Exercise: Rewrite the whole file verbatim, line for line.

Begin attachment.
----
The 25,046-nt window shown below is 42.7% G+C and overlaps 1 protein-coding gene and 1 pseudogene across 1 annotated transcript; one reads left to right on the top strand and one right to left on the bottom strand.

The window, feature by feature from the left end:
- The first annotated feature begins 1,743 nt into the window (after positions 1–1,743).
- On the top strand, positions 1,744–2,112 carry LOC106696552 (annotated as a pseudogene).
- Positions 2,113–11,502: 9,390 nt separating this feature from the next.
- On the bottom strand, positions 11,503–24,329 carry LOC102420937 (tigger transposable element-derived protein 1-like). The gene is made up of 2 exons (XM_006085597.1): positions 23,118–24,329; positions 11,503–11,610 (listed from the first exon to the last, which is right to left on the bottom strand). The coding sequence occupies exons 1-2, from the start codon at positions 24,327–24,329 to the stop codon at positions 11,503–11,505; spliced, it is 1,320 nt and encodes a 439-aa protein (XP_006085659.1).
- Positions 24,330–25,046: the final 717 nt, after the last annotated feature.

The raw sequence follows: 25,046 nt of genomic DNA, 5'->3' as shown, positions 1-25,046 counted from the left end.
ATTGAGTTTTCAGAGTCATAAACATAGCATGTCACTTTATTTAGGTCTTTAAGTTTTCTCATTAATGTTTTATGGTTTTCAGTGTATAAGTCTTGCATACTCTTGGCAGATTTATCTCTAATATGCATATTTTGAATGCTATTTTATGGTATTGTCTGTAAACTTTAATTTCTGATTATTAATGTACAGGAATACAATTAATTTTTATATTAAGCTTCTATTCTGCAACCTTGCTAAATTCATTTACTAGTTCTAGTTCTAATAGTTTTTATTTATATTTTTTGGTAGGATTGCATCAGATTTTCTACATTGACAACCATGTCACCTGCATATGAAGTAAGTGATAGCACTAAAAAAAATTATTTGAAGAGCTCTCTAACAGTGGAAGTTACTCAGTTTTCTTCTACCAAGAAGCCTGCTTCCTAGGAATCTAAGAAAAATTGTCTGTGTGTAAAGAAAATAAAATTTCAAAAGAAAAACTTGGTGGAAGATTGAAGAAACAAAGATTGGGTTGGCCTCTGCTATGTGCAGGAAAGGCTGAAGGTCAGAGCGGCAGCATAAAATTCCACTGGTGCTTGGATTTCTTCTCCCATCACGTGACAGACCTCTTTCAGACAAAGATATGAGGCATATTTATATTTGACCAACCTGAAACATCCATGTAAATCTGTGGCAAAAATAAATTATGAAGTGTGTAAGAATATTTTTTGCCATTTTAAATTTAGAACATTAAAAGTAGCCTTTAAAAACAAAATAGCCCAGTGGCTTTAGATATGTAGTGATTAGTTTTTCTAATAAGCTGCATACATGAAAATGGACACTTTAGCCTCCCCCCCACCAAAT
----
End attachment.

The 25,046-nt window shown below is 42.7% G+C and overlaps 1 protein-coding gene and 1 pseudogene across 1 annotated transcript; one reads left to right on the top strand and one right to left on the bottom strand.

The window, feature by feature from the left end:
- The first annotated feature begins 1,743 nt into the window (after positions 1–1,743).
- On the top strand, positions 1,744–2,112 carry LOC106696552 (annotated as a pseudogene).
- Positions 2,113–11,502: 9,390 nt separating this feature from the next.
- On the bottom strand, positions 11,503–24,329 carry LOC102420937 (tigger transposable element-derived protein 1-like). The gene is made up of 2 exons (XM_006085597.1): positions 23,118–24,329; positions 11,503–11,610 (listed from the first exon to the last, which is right to left on the bottom strand). The coding sequence occupies exons 1-2, from the start codon at positions 24,327–24,329 to the stop codon at positions 11,503–11,505; spliced, it is 1,320 nt and encodes a 439-aa protein (XP_006085659.1).
- Positions 24,330–25,046: the final 717 nt, after the last annotated feature.

The raw sequence follows: 25,046 nt of genomic DNA, 5'->3' as shown, positions 1-25,046 counted from the left end.
ATTGAGTTTTCAGAGTCATAAACATAGCATGTCACTTTATTTAGGTCTTTAAGTTTTCTCATTAATGTTTTATGGTTTTCAGTGTATAAGTCTTGCATACTCTTGGCAGATTTATCTCTAATATGCATATTTTGAATGCTATTTTATGGTATTGTCTGTAAACTTTAATTTCTGATTATTAATGTACAGGAATACAATTAATTTTTATATTAAGCTTCTATTCTGCAACCTTGCTAAATTCATTTACTAGTTCTAGTTCTAATAGTTTTTATTTATATTTTTTGGTAGGATTGCATCAGATTTTCTACATTGACAACCATGTCACCTGCATATGAAGTAAGTGATAGCACTAAAAAAAATTATTTGAAGAGCTCTCTAACAGTGGAAGTTACTCAGTTTTCTTCTACCAAGAAGCCTGCTTCCTAGGAATCTAAGAAAAATTGTCTGTGTGTAAAGAAAATAAAATTTCAAAAGAAAAACTTGGTGGAAGATTGAAGAAACAAAGATTGGGTTGGCCTCTGCTATGTGCAGGAAAGGCTGAAGGTCAGAGCGGCAGCATAAAATTCCACTGGTGCTTGGATTTCTTCTCCCATCACGTGACAGACCTCTTTCAGACAAAGATATGAGGCATATTTATATTTGACCAACCTGAAACATCCATGTAAATCTGTGGCAAAAATAAATTATGAAGTGTGTAAGAATATTTTTTGCCATTTTAAATTTAGAACATTAAAAGTAGCCTTTAAAAACAAAATAGCCCAGTGGCTTTAGATATGTAGTGATTAGTTTTTCTAATAAGCTGCATACATGAAAATGGACACTTTAGCCTCCCCCCCACCAAAT